Shellfish have been a food for humans since the Paleolithic, thanks also to the ease of capture. The oyster has been cited by the greatest poets and writers of antiquity, Homer, Virgil, Petronius, Martial, while vague information of Pliny the Elder remains of the mussel. The consumption of many species of molluscs is ancestral, as evidenced by the remains found in the deposits left in the caves by prehistoric man. The oldest traces in Sardinia would suggest a collection activity dating back to the fourth millennium BC C. demonstrating the use of molluscs as food from the Neolithic to the Age of Nuraghi. In our territory the most important trace of this activity took place in the Grotta della “Mandria” on the island of Tavolara, which closes the Gulf of Olbia to the east and it is an integral part of it.
In 1918 two entrepreneurs and brothers, the Godani of La Spezia, installed the first pole production plants in Olbia (then and up to 1939 Terranova Pausania). Some time before, an acquaintance of theirs, from La Spezia and also a mussel farmer, in arrival at Isola Bianca he noticed that the docks and the rocks were considerably covered with juveniles. He then realized that the habitat could be suitable for mussel farming.
Returning to La Spezia, he reported what he had observed to the two Godani brothers, already owners of a mussel farm. They carried out an inspection and immediately realized that an excellent production of mussels could be obtained in the Gulf of Olbia. In fact the habitat was absolutely virgin and the presence of plankton was surely far superior to that of La Spezia, also because, at the time, the Padrongianus river had no dam, deviation or dam, and therefore it unloaded all the rich water nourishment in the Gulf. Fresh water also eliminated all parasites (dog’s teeth, vescia, cow’s zizza, etc.), facilitating the growth of juveniles.
The Godani Brothers installed the first nurseries in the area between the island of Cavallo and the rocks of Mezzocammino, and in Punta Is Taulas (Su Arrasolu). The activity was carried out directly by them with the help of local laborers. The first production was sold mostly in the continent: the pergolas were loaded in bulk on the post office for Civitavecchia, and from there by train brought to La Spezia and immersed again in the sea. In Sardinia instead they began to make known the mussels, then unknown, in the markets of Cagliari and Sassari, by direct sending to consumption in jute sack, by rail. After about two years of activity, at the end of 1919, the Godani Brothers were forced to abandon their activity in Olbia as they suffered malaria, at the time a real scourge. The plants were therefore abandoned and fell into disrepair.
At the same time Raffaele Bigi, born in Olbia in 1899, left with the Sassari Brigade for the Great War in 1917, in 1918 having no job prospects in Sardinia, he stayed in Venezia Giulia finding work as an apprentice mussel farmer and hunter in Trieste, Muggia , where the installations were restored by a spice initiative. Here he remained for two years, until the end of 1920. Upon returning to Olbia he learned that the Godani Brothers had installed the first nurseries for mussel farming and had the idea of continuing this activity. Not having the financial means to buy the necessary equipment, he turned to Giuseppe Carlini, known Peppinu Cioàiu, a merchant of various items including nails, hence the nickname. Carlini asked and obtained the state concession of the area between the Isle of Manna and the Isle of Horse and I started the activity together with the young Raffaele Bigi. It was December 15, 1920. The chestnut poles were purchased in Sardinia (Tonara, Aritzo), the vegetable ropes in Campania to Frattamaggiore. The juveniles were abundantly harvested on the spot. The mussels produced were sold with great difficulty in Sardinia. It was then usual, but also necessary, to accompany the sale with the tasting of steamed mussels.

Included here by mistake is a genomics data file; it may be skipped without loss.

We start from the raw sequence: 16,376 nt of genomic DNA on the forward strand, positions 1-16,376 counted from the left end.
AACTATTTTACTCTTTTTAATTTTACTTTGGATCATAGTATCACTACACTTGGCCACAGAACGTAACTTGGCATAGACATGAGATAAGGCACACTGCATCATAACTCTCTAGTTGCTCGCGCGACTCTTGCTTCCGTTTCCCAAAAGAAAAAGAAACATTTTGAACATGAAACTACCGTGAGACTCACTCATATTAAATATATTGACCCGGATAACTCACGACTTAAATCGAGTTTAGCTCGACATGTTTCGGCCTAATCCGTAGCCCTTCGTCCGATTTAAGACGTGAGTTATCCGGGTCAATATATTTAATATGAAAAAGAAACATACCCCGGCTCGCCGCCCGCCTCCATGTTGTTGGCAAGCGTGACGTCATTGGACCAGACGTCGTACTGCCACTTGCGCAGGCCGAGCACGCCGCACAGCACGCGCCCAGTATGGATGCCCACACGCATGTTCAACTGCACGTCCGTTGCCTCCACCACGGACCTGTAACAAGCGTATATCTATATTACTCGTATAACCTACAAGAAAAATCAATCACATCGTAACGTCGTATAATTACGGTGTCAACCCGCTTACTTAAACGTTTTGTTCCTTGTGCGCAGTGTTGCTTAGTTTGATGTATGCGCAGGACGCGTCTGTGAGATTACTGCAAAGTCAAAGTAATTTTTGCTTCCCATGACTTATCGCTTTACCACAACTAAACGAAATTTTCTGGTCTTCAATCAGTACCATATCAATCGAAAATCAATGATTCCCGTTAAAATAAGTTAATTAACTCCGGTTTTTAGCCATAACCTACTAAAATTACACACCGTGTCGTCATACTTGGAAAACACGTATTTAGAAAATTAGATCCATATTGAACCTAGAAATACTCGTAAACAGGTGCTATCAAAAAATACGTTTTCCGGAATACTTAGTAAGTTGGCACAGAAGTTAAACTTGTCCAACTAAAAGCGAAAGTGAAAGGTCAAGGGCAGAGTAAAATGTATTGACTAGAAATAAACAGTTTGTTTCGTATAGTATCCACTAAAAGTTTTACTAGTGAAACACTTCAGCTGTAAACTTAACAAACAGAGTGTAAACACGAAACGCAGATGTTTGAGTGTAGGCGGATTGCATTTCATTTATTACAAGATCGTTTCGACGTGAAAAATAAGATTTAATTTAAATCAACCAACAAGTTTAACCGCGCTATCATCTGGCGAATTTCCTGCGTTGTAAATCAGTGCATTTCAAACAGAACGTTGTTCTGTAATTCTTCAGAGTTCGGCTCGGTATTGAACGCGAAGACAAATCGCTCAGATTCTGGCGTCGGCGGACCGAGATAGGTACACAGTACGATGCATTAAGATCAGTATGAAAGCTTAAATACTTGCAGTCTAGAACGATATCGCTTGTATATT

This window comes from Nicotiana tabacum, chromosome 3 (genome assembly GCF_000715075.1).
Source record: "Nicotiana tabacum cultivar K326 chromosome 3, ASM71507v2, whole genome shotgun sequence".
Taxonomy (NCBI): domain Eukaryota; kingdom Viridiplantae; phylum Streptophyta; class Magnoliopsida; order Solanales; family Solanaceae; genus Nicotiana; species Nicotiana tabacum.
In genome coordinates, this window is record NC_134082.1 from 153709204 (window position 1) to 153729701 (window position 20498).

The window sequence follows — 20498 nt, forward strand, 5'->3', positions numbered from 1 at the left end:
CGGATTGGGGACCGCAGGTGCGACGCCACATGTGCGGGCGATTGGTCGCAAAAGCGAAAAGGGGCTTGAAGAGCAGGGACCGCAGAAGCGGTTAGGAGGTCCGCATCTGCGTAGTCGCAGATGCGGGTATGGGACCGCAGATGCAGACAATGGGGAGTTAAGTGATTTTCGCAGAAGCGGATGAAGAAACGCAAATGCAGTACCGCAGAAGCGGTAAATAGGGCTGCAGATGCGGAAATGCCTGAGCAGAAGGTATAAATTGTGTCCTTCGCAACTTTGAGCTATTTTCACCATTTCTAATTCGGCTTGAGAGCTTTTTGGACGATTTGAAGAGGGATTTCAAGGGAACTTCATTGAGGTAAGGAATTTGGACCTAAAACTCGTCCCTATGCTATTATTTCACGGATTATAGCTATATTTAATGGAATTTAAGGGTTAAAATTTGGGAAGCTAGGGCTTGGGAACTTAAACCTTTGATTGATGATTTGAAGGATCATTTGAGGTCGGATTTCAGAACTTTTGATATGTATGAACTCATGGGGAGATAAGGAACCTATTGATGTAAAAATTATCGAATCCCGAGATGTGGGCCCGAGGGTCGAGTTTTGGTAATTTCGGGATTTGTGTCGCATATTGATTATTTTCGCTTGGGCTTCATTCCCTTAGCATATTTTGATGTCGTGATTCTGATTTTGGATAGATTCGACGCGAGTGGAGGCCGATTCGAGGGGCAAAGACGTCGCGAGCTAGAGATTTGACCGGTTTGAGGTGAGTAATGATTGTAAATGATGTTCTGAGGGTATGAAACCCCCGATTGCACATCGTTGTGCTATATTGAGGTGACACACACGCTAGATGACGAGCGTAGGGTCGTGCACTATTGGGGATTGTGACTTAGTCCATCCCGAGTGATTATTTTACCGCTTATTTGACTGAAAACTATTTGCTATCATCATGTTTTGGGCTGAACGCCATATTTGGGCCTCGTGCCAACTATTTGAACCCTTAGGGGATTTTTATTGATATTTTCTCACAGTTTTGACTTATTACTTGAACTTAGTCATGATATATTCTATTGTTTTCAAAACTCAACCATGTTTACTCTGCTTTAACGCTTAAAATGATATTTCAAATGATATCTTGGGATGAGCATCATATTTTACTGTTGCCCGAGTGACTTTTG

In 1922 some families of Tarantines arrived in Olbia: De Michele, Tancredi, Mignogna, Di Todaro, Calabrese. These already carried out the mussel farming activity in Taranto with great skill and learned casually about the qualities of the Gulf of Olbia. They proposed to Carlini and Bigi to undertake the joint activity. However, receiving a negative response, they asked the area between Cavallo Island and the Mezzocammino rocks for a concession. After some time, however, Carlini, while retaining the ownership of the concession for another 50 years, entered into partnership with the Tarantini in the “De Michele & C.” At that time, Raffaele Bigi was appointed trustee of the same, as already an expert merchant, dealing with the sale of the mussels produced.
Trade in Sardinia and Campania was also started by another great resource of the Gulf: the Mediterranean Arsella (clam). Until the 1930s, in fact, the harvest of arsella, well rooted in popular tradition since the 1800s, was aimed solely at self-consumption in poor recipes, such as for example the “rice with arsella”, the true cornerstone of our city’s food and wine . The other seafood produced in the Gulf was also added to the clams: oyster, truffle, murice (bite) and razor clam.